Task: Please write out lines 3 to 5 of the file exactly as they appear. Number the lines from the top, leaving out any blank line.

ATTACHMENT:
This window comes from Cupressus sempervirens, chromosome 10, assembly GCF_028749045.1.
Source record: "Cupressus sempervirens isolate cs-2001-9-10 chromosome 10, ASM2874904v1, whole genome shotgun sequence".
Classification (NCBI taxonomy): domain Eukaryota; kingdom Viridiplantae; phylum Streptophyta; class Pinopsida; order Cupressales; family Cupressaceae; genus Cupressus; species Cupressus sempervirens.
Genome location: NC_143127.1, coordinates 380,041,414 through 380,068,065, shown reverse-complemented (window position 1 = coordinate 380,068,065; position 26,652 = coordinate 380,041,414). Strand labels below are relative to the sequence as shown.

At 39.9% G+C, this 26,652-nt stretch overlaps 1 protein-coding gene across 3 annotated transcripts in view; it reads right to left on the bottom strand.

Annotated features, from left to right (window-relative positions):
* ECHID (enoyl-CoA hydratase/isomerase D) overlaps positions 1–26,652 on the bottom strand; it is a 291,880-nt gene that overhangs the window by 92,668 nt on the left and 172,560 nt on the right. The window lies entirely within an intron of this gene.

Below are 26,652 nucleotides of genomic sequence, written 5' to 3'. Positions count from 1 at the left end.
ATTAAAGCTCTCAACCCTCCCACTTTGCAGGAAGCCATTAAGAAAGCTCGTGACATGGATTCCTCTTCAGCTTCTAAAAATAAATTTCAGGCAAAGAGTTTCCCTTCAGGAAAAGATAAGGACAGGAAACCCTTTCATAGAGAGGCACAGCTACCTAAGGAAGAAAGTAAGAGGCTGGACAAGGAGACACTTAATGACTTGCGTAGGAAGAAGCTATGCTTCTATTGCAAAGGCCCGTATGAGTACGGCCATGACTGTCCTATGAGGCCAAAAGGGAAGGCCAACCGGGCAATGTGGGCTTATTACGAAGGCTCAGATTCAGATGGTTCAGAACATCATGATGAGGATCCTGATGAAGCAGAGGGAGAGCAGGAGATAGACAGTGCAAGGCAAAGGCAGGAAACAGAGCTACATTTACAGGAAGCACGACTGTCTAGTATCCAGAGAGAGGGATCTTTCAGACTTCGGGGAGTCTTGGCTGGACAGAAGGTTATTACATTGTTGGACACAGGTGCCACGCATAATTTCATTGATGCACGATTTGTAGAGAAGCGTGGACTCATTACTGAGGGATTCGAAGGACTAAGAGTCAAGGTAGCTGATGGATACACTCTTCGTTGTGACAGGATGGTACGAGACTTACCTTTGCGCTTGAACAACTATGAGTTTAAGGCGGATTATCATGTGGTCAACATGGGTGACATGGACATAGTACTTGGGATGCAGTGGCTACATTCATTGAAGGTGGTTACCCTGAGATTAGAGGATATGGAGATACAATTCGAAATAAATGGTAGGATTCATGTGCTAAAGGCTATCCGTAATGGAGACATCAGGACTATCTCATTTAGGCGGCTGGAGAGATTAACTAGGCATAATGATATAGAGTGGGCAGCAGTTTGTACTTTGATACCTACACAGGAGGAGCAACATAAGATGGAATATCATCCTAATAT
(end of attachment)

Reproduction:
Classification (NCBI taxonomy): domain Eukaryota; kingdom Viridiplantae; phylum Streptophyta; class Pinopsida; order Cupressales; family Cupressaceae; genus Cupressus; species Cupressus sempervirens.
Genome location: NC_143127.1, coordinates 380,041,414 through 380,068,065, shown reverse-complemented (window position 1 = coordinate 380,068,065; position 26,652 = coordinate 380,041,414). Strand labels below are relative to the sequence as shown.

At 39.9% G+C, this 26,652-nt stretch overlaps 1 protein-coding gene across 3 annotated transcripts in view; it reads right to left on the bottom strand.